Orange County CAA (Certified Application Assistor ) Task Force, a non-profit professional association for Care Coordinators, Health Advocates, Promotoras etc. They meet once a month for program updates, training and to share best practices as well as to network. Contact: Maria Wahab, Chair, Children's Hospital of Orange County, 455 S. Main St., Orange, CA, 92868-3874; Office: (714) 516-4334; Fax: (714) 532-8785; E-mail:

REACH-Workers – the Community Health Workers of Tampa Bay. Please contact Michelle Dublin, Chairperson of the network, at (727)-588-4018:

MARYLAND Community Outreach Workers Association of Maryland, INC. (COWAM), 259 North Lanvale Street, Baltimore, Md. 21217, (410) 664-6949 or (410) 669-7960, Dwyan Monroe, President;

Massachusetts Community Health Worker Network (MACHW), Lisa Renee Siciliano, Director,, (508) 856-4852, University of Massachusetts Office of Community Programs, 222 Maple Avenue, Shrewsbury, MA 01545.

Michigan Community Advocate Association (MICAA), Contact: Maria Alvarez deLopez,; President-Roshawnda S. Thompson -; (616) 356-6205 or (616) 827-2094.

Minnesota CHW Peer Network out of the Minnesota International Health Volunteers, 122 W. Franklin Ave. #522, Minneapolis, MN 55404, LuAnn Werner (612) 230-3255 or Andrea Leinberger (612) 230-3254

Contact: Dwyan Monroe, Deputy Director, Community Health Worker Institute, NJ AHEC/ UMDNJ-SOM, 42 Laurel Road E., STE. 3200 Stratford, NJ 08084; ph: (856) 566-6024, fax: (856) 566-2754 e-mail:

New Mexico Community Health Workers Association (NMCHWA), P.O. Box 81433 Albuquerque, New Mexico 87198, or BJ Ciesielski,, (505) 272-4741.


NEW YORK CITY -Community Health Worker Network of NYC; 425 E. 25 Street; New York, NY 10010; (212) 481-7667; Sergio Matos, Elena Schwolsky, Rita Taylor, and Romy Rodriguez;;;

ROCHESTER - Rochester Outreach Workers Association (ROWA), Latisha Williams, Chair, 585-274-8490;; Lucinda Colindres, (585) 244-9000, ex. 454.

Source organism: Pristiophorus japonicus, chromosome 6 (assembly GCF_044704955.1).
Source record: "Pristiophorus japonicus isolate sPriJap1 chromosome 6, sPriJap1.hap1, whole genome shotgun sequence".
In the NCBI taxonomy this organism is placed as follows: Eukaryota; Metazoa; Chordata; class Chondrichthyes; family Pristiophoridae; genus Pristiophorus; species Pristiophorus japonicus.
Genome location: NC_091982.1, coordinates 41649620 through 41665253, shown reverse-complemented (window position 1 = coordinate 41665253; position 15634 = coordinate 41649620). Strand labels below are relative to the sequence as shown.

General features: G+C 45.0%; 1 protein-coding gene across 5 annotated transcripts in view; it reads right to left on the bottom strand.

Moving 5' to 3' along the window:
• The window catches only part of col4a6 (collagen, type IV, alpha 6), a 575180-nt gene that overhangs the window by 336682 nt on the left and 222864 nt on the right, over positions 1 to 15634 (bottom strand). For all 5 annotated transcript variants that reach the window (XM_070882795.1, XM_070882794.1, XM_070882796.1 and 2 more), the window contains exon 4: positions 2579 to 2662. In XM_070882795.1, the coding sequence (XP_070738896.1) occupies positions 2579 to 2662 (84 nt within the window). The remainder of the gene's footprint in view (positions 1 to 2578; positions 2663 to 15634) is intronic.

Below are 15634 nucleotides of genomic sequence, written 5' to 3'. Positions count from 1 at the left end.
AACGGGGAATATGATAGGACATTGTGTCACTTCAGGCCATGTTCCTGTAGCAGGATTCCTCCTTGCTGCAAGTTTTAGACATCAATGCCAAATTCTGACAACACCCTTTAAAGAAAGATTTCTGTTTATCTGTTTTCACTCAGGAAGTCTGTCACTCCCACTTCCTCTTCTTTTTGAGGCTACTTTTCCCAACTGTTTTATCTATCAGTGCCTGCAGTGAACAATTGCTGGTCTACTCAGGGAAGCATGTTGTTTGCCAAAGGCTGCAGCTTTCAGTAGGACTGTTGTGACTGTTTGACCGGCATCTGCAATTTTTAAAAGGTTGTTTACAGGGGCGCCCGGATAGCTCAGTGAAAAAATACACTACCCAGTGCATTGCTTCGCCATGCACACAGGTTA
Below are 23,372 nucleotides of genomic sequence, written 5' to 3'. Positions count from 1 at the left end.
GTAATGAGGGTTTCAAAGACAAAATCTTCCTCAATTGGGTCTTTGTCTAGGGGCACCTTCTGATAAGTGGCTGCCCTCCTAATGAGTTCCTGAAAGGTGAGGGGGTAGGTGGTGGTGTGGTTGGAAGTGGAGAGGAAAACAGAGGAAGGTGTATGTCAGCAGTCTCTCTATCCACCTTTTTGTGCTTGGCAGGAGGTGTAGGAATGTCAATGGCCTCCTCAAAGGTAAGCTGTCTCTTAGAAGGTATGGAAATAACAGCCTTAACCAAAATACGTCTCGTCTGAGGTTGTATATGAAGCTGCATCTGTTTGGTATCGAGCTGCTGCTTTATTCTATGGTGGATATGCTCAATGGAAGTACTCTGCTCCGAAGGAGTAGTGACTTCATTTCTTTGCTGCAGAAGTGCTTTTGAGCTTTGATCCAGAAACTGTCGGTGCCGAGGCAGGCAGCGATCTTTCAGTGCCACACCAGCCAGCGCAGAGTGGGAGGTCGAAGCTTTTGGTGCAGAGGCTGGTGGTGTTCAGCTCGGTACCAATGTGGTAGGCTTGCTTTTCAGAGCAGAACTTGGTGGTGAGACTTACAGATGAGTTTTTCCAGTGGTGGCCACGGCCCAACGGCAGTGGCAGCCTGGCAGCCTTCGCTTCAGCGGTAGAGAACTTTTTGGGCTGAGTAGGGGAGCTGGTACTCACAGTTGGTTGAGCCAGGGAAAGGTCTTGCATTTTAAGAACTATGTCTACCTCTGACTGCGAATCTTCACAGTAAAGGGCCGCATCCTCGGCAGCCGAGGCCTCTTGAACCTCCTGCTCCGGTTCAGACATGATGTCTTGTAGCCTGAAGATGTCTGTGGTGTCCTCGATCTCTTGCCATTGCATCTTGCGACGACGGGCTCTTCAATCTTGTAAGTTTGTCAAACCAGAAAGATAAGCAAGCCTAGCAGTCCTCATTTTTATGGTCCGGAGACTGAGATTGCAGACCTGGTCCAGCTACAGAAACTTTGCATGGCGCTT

Oregon Community Health Workers Association, 9000 N. Lombard Street--2nd Floor, Portland, OR 97203, (503) 988-3366 x28686, Teresa Ríos,, or Veronica Lopez Ericksen,

APHA Membership Information

For those of you who are not members of the CHW Special Primary Interest Group or APHA itself, please consider joining us! If you are a member of APHA, the SPIG also welcomes you to join us as a primary member. If you are unable to select CHW SPIG as your primary affiliation in APHA, please consider electing the CHW SPIG as a secondary section, and you will receive our CHW newsletter!

For those of you who are not yet members of APHA, there are many options for membership:

  • A Special Community Health Worker subsidized membership ($65 annually for those whose income is under $30,000 annually).
  • A consumer subsidized membership ($65 annually for those who do not derive income from health related activities).
  • A Student/Trainee subsidized membership ($50 annually for those enrolled in a college or university or occupied in a formal training program).
  • Regular membership is $160 annually

Memberships include all benefits such as subscriptions to the American Journal of Public Health and The Nation’s Health . For details on how to become a member of APHA and how to designate the CHW SPIG as your Section/SPIG, please call (202) 777-APHA. You can also check out APHA's Web site at or e-mail

In the event you cannot become an official member of APHA, we still need your wisdom, support, knowledge and power. Please feel free to contact any of the officers listed in this newsletter about the CHW SPIG and how you can be involved.

APHA 2006 Community Health Worker SPIG Executive Board

Sergio Matos
Community Health Worker Network of NYC
(718) 703-9340

Immediate Past Chair/Governing Council Representative
Durrell Fox
New England HIV Education Consortium
Massachusetts Community Health Worker Network
23 Miner Street
Boston, MA 02215
(617) 355-8421

Crystal M. Brown

Governing Council Representative
Lisa Renee Siciliano
Massachusetts Community Health Worker Network
(508) 856-4852

Program Planners 2006
Tammi Fleming
Public/Private Ventures Inc.
2000 Market St., Suite 600
Philadelphia, PA 19103-3231
(215) 557-4487

Elena Schwolsky-Fitch
Director of Training & Staff Development
New York City Asthma Initiative
2238 135th St., 2nd Floor, room 231
212-676-2574 (Voicemail only)

Policy Committee Chair
Maria Alvarez deLopez, CHW
MOMS - Mothers Offering Mothers Support
Spectrum Health Hospital
75 Sheldon SE, Suite 203
Grand Rapids, Mi. 49503
Phone: 616-391-3473
Fax: 616-391-6185

Liaison to Other APHA Sections, SPIGs and Caucuses
Tori Booker
Migrant Health Promotion
224 W. Michigan Ave.
Saline, MI 48176
(734) 944-0244

Carl Rush
(210) 745-0560

Communication/Continuing Education
Nell Brownstein
Centers for Disease Control and Prevention (CDC)
4770 Buford Hwy NE MS K47
Atlanta, GA 30341-3717
(770) 488-2570

Newsletter Editor
Gail Ballester
Massachusetts Department of Public Health
Boston, MA 02108
Phone: (617) 624-6016
Fax: (617) 624-6062